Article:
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Immunological changes among farmers exposed to phenoxy herbicides: preliminary observations
Local Health Unit, Tarquinia (VT), Italy.
Linköping University, Department of Molecular and Clinical Medicine, Occupational and Environmental Medicine. Linköping University, Faculty of Health Sciences.
Instituto Superiore di Sanita', Rome, Italy.
Epidemiologic Unit, Lazio Regional Health Authority, Rome, Italy.
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1999 (English)In: Occupational and Environmental Medicine, ISSN 1351-0711, E-ISSN 1470-7926, Vol. 53, no 9, 583-589 p.Article in journal (Refereed) Published
Abstract [en]

OBJECTIVES: To evaluate short term immunological changes after agricultural exposure to commercial formulations of chlorophenoxy herbicides.

METHODS: Blood samples were collected from 10 farmers within seven days before exposure, one to 12 days after exposure, and again 50 to 70 days after exposure. Whole blood was used to count lymphocyte subsets with monoclonal antibodies. Peripheral blood mononuclear (PBM) cells were used to measure natural killer (NK) cell activity and lymphocyte response to mitogenic stimulations. Values before exposure were used as reference.

RESULTS: In comparison with concentrations before exposure, a significant reduction was found one to 12 days after exposure in the following variables (P < 0.05): circulating helper (CD4) and suppressor T cells (CD8), CD8 dim, cytotoxic T lymphocytes (CTL), natural killer cells (NK), and CD8 cells expressing the surface antigens HLA-DR (CD8-DR), and lymphoproliferative response to mitogen stimulations. All immunological values found 50-70 days after exposure were comparable with concentrations before exposure, but mitogenic proliferative responses of lymphocytes were still significantly decreased.

CONCLUSIONS: According to our data agricultural exposure to commercial 2,4-dichlorophenoxyacetic acid (2,4-D) and 4-chloro-2-methylphenoxyacetic acid (MCPA) formulations may exert short term immunosuppressive effects. Further studies should clarify whether the immunological changes found may have health implications and can specifically contribute to cancer aetiology.

Place, publisher, year, edition, pages
1999. Vol. 53, no 9, 583-589 p.
National Category
Medical and Health Sciences
URN: urn:nbn:se:liu:diva-84607DOI: 10.1136/oem.53.9.583OAI: diva2:560574
Available from: 2012-10-15 Created: 2012-10-15 Last updated: 2012-10-15Bibliographically approved
In thesis
1. Cancer risks and immunological effects in agriculture
Open this publication in new window or tab >>Cancer risks and immunological effects in agriculture
2003 (English)Doctoral thesis, comprehensive summary (Other academic)
Abstract [en]

In general, farmers and agricultural workers are characterized by relatively low mortality rates when considering all causes of death and deaths due to all types of cancer. However, several studies have shown that this occupational category tend to be at increased risks of developing the following forms of malignancies: leukaemia, lymphomas, multiple myeloma, and cancers of the skin, lip, prostate, stomach, brain, and connective tissue. Although the reported excesses have not been consistent in different studies, they nevertheless suggest that agricultural exposures, especially pesticides, contribute to cancer aetiology through different mechanisms of action. It has been hypothesised that immunotoxic effects may play a role, since most of the malignancies found to be increased in workers employed in agriculture are also elevated in patients suffering from innnunodeficiencies. The present studies were conducted to ascertain whether agricultural activities and exposures influence the risk of developing cancer, and to evaluate the innnunological effects of phenoxy herbicides as possibly important for the aetiology of lymphomas.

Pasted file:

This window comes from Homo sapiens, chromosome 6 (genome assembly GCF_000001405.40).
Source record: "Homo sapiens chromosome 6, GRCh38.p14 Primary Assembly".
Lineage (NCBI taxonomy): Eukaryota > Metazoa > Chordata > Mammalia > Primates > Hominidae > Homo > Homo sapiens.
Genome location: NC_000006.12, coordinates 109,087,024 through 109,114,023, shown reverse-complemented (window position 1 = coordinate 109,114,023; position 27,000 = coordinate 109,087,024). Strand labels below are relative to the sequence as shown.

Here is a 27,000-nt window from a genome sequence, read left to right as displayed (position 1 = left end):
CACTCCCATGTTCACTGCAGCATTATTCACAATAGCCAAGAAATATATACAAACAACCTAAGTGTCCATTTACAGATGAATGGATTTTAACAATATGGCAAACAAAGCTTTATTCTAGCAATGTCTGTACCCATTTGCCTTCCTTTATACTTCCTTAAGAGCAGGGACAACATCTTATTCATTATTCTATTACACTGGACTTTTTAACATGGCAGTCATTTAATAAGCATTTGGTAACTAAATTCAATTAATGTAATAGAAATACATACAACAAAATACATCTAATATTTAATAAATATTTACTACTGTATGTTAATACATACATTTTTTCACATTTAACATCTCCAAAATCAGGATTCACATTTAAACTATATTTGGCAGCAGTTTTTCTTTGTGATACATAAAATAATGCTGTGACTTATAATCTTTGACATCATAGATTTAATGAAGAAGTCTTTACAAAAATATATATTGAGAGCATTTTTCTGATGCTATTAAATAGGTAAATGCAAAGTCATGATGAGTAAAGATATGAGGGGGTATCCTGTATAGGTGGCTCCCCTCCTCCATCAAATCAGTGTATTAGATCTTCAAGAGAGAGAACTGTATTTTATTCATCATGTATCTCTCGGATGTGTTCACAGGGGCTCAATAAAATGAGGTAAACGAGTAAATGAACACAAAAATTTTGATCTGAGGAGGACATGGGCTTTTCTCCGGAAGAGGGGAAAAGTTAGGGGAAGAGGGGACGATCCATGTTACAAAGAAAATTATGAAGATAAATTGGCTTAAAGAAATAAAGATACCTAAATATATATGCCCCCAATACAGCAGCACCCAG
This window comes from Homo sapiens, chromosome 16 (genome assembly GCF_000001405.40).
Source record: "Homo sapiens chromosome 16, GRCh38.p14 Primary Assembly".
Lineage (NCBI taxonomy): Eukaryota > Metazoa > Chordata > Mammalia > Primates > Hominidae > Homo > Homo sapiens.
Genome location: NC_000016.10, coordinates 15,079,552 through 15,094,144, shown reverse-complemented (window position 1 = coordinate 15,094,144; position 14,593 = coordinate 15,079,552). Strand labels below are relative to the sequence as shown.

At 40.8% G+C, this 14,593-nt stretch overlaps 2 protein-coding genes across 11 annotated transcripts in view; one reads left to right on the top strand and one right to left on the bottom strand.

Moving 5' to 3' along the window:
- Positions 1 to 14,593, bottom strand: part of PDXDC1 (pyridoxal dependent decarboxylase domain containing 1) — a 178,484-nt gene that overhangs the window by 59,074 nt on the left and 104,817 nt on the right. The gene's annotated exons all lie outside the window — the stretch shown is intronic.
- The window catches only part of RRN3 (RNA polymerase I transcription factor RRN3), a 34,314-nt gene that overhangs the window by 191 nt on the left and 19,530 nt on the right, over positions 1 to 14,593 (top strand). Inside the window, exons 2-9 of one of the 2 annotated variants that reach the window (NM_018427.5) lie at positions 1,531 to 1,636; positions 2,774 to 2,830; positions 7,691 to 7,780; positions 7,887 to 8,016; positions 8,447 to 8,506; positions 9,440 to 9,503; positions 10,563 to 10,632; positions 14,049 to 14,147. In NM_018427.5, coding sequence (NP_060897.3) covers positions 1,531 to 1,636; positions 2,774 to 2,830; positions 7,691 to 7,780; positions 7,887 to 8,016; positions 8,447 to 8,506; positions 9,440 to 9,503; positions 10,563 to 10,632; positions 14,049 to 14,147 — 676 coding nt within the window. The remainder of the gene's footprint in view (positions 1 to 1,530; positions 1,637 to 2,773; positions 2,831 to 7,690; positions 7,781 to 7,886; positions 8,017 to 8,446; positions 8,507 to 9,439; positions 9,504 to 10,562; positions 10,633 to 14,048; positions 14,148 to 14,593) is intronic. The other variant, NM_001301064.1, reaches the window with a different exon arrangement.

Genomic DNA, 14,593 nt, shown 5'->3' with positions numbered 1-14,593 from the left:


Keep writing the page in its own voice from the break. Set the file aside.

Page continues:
Different types of cancer were considered in relation to farming in two case-control studies, focused one on men and the other on women. A decreased risk of postmenopausal breast cancer (odds ratio [OR] 0.4) and an excess of skin melanoma (OR 2.7) and bladder cancer (OR 2.7) were observed in the women. The main finding in the men was an excess of prostate cancer (OR 1.5). Further analyses showed that this malignancy was associated with exposure to chlorinated compounds (OR 2.5), and, more specifically, to DDT (OR 2.1) and dicofol and tetradifon (OR 2.8).

Mortality in selected groups of farmers and their relatives was investigated in two cohort studies. Farmers and their wives showed reduced mortality from all causes and all cancers although there was a tendency towards increased risk of leukaemia, particularly among wives of pesticide users (standardised mortality ratio [SMR] 2.4). Adult sons and daughters of green-house owners exhibited increased mortality from all types of cancer (SMR 1.9).

A study was also performed to compare pre- and post-exposure values of selected immunological parameters in a group of ten farmers exposed to phenoxy herbicides. The most notable fmdings were reduced levels of the following: circulating natural killer (NK) cells (-38%), NK cytotoxic activity (-53%), and lymphocyte response to mitogenic stimulation (-50%).

Place, publisher, year, edition, pages
Linköping: Linköpings universitet, 2003. 49 p.
Linköping University Medical Dissertations, ISSN 0345-0082 ; 779
National Category
Medical and Health Sciences
urn:nbn:se:liu:diva-26668 (URN)11234 (Local ID)91-7373-538-8 (ISBN)11234 (Archive number)11234 (OAI)
Public defence
2003-04-08, Aulan, Hälsans hus, Universitetssjukhuset, Linköping, 13:00 (Swedish)
Available from: 2009-10-08 Created: 2009-10-08 Last updated: 2012-10-15Bibliographically approved

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